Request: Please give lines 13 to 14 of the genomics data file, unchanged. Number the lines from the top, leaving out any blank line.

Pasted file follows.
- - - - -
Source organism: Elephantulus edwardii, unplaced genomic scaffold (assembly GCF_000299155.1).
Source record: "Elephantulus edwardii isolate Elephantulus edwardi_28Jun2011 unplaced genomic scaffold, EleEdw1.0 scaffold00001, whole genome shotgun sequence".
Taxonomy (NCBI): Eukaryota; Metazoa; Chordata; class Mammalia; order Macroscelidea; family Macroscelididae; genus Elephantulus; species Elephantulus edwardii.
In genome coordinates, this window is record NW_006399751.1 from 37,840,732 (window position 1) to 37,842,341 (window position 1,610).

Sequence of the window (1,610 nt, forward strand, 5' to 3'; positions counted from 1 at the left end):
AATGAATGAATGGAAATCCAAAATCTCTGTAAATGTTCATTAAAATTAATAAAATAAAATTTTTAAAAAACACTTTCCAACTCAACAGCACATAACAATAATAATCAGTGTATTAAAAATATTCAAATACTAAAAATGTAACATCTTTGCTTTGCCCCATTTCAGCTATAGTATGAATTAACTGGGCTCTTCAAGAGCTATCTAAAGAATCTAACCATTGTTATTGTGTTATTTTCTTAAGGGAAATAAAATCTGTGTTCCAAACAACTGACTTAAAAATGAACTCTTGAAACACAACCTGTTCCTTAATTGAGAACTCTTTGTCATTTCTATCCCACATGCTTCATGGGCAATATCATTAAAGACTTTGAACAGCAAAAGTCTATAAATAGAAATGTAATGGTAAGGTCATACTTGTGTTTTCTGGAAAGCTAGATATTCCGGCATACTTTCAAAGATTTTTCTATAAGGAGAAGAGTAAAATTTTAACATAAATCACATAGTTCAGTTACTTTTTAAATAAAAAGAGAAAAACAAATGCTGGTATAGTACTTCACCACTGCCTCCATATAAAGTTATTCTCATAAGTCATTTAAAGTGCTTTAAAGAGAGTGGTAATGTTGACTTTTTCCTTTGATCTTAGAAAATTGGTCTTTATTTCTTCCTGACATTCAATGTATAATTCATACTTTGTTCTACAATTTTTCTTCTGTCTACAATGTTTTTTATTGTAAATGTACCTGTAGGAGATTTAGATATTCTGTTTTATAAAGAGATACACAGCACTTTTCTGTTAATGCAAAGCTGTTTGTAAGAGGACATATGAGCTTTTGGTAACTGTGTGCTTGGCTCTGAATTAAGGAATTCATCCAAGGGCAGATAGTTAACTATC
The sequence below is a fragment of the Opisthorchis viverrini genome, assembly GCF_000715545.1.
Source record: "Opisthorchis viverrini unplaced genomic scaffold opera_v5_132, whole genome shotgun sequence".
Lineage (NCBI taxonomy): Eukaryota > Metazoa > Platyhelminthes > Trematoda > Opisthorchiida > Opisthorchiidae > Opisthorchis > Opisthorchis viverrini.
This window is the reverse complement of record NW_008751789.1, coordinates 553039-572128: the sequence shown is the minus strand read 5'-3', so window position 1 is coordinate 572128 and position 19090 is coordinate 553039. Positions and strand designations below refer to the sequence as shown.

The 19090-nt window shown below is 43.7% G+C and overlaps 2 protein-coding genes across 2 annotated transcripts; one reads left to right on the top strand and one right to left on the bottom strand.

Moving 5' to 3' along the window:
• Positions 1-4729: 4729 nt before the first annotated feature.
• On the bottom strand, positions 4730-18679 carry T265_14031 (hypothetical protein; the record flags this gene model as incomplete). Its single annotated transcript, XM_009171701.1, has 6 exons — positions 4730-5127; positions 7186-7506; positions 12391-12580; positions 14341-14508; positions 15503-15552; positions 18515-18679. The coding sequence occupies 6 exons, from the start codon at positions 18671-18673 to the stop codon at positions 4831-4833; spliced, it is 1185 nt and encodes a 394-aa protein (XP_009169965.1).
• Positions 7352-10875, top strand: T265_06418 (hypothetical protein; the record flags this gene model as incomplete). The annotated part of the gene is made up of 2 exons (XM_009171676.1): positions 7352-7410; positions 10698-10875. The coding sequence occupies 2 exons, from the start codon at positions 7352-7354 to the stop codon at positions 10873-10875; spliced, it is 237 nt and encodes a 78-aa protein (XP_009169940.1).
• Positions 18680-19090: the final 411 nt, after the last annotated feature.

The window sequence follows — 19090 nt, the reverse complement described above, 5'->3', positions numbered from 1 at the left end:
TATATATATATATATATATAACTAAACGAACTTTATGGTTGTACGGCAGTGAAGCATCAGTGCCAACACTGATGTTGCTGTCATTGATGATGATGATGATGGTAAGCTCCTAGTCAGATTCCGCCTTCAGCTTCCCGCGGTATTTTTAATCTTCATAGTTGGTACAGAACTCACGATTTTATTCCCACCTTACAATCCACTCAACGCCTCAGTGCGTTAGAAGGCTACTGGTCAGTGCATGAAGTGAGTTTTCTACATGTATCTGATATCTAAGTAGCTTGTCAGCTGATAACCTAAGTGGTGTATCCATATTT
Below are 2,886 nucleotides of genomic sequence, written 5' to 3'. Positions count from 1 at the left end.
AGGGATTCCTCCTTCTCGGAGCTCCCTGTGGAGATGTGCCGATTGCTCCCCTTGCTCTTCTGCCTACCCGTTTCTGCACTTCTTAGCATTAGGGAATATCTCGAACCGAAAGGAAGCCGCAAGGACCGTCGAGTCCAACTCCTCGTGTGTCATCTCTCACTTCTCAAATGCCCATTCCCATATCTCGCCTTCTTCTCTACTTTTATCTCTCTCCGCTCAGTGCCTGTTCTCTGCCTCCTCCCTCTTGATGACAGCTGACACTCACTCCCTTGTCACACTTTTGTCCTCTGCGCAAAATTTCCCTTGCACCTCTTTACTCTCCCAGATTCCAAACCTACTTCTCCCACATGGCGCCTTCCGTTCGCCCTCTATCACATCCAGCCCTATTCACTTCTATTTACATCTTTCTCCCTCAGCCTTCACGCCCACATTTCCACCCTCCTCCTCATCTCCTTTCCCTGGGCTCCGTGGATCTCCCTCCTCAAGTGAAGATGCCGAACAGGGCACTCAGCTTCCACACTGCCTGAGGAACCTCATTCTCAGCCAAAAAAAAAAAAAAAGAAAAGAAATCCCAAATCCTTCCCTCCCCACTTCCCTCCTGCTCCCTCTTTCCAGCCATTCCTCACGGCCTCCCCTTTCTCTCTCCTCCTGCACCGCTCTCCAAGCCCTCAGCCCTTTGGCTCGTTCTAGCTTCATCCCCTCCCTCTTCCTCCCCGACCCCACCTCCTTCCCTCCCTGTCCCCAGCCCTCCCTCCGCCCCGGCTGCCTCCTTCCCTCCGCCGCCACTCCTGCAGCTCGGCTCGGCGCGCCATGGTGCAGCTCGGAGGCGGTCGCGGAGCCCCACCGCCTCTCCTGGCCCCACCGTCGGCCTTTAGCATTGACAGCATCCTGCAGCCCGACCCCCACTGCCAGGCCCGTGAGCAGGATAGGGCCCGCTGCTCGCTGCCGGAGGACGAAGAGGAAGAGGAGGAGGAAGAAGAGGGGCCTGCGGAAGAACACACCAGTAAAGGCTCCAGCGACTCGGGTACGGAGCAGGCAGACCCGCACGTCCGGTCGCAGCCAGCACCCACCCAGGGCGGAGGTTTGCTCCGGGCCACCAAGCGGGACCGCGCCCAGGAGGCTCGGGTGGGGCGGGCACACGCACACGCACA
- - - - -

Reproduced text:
• Positions 1-4729: 4729 nt before the first annotated feature.
• On the bottom strand, positions 4730-18679 carry T265_14031 (hypothetical protein; the record flags this gene model as incomplete). Its single annotated transcript, XM_009171701.1, has 6 exons — positions 4730-5127; positions 7186-7506; positions 12391-12580; positions 14341-14508; positions 15503-15552; positions 18515-18679. The coding sequence occupies 6 exons, from the start codon at positions 18671-18673 to the stop codon at positions 4831-4833; spliced, it is 1185 nt and encodes a 394-aa protein (XP_009169965.1).